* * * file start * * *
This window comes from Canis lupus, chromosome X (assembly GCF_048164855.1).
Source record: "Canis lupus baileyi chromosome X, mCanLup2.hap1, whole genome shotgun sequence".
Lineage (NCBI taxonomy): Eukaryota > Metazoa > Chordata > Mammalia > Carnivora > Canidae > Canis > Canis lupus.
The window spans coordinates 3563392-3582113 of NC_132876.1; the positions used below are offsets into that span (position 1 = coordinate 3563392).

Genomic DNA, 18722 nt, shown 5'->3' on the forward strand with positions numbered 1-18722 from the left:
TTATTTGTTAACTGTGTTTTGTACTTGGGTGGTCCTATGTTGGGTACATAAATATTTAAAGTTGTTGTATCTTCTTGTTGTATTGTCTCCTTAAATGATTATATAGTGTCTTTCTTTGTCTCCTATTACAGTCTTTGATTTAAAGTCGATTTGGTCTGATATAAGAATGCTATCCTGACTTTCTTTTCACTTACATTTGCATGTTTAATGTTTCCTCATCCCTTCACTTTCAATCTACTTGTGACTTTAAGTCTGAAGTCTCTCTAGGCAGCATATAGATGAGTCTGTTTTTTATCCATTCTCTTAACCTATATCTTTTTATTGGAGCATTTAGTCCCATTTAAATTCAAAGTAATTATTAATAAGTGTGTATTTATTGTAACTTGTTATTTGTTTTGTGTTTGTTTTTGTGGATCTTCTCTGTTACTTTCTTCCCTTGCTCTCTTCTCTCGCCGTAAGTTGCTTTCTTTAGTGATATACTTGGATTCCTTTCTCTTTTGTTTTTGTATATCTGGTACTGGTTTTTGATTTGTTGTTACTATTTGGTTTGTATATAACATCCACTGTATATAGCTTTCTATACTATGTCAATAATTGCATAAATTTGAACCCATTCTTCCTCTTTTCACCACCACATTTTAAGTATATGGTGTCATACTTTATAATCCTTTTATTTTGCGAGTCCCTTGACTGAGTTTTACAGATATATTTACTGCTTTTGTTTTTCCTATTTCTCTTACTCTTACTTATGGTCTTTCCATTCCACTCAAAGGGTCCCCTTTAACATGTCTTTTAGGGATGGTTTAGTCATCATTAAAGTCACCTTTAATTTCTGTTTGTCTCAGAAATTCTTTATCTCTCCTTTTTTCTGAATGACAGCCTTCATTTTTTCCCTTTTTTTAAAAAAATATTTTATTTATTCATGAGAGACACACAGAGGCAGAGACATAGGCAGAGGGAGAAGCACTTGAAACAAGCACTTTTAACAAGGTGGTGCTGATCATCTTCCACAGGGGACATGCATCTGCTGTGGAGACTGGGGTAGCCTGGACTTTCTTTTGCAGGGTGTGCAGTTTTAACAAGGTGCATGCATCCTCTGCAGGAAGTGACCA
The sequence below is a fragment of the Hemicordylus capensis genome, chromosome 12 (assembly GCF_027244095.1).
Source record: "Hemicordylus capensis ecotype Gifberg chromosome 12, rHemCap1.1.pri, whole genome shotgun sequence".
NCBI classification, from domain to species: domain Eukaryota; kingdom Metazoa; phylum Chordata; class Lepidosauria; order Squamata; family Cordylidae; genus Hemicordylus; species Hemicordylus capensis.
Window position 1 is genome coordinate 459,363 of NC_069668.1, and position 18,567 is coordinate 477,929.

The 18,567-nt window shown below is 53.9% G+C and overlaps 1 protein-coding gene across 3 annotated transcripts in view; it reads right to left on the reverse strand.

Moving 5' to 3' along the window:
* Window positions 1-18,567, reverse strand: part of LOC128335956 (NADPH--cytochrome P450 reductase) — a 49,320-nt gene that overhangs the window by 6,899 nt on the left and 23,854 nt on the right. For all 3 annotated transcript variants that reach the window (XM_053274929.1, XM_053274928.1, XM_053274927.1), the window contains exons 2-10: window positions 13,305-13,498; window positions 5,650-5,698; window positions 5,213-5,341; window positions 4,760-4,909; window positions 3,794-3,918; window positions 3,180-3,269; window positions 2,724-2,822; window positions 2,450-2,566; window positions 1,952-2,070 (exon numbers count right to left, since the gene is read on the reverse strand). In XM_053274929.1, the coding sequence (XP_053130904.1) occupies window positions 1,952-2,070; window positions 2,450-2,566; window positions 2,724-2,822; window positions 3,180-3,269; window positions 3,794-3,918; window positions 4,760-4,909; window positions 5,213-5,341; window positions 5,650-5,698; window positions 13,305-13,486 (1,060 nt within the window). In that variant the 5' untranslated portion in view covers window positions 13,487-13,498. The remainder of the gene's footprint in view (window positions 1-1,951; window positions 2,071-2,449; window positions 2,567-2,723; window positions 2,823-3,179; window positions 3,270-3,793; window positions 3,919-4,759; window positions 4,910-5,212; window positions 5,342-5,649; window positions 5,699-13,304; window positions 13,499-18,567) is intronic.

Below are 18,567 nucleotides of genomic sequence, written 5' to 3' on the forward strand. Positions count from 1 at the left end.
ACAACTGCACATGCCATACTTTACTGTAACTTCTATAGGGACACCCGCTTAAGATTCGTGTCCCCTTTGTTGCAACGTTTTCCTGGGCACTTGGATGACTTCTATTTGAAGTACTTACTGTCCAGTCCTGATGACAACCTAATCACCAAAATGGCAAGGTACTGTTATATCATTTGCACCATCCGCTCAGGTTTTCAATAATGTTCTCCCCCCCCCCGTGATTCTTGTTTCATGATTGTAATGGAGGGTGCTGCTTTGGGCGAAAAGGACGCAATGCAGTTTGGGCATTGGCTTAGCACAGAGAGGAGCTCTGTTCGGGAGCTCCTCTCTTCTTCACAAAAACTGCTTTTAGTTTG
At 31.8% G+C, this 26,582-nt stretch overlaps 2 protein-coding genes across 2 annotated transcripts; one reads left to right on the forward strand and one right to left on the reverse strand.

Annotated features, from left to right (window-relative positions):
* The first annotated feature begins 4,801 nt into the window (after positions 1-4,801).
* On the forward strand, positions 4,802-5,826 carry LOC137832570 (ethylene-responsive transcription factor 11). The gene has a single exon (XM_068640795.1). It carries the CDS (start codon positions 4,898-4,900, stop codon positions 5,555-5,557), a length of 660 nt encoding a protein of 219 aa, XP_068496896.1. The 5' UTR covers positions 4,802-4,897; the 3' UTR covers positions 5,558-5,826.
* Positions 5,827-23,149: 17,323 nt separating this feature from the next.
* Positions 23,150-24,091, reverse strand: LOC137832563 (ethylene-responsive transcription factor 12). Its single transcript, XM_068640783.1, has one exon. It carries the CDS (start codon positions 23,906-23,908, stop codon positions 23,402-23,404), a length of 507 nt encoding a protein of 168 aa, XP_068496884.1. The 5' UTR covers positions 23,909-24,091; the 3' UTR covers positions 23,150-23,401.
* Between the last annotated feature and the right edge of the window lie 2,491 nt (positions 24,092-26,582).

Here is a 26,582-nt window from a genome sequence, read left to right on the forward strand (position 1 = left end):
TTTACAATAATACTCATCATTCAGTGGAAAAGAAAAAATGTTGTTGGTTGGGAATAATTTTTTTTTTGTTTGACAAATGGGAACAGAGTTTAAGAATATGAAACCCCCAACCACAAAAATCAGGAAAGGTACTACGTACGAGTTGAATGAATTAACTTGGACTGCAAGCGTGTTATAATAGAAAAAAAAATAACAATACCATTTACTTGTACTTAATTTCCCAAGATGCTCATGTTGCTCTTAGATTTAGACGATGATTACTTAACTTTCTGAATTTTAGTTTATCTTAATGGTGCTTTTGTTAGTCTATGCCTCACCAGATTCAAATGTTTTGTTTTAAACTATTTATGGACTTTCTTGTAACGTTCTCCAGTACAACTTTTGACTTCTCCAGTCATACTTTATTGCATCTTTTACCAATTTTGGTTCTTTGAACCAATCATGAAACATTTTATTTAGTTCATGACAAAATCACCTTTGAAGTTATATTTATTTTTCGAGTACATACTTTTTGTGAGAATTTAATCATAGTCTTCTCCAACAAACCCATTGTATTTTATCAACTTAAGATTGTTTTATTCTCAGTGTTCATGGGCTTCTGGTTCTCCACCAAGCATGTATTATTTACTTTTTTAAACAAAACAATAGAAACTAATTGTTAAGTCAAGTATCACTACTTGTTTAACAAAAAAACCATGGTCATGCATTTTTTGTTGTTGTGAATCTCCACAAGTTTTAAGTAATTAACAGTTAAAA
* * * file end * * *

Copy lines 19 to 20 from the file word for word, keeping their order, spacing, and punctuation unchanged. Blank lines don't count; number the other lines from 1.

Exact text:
* On the forward strand, positions 4,802-5,826 carry LOC137832570 (ethylene-responsive transcription factor 11). The gene has a single exon (XM_068640795.1). It carries the CDS (start codon positions 4,898-4,900, stop codon positions 5,555-5,557), a length of 660 nt encoding a protein of 219 aa, XP_068496896.1. The 5' UTR covers positions 4,802-4,897; the 3' UTR covers positions 5,558-5,826.
* Positions 5,827-23,149: 17,323 nt separating this feature from the next.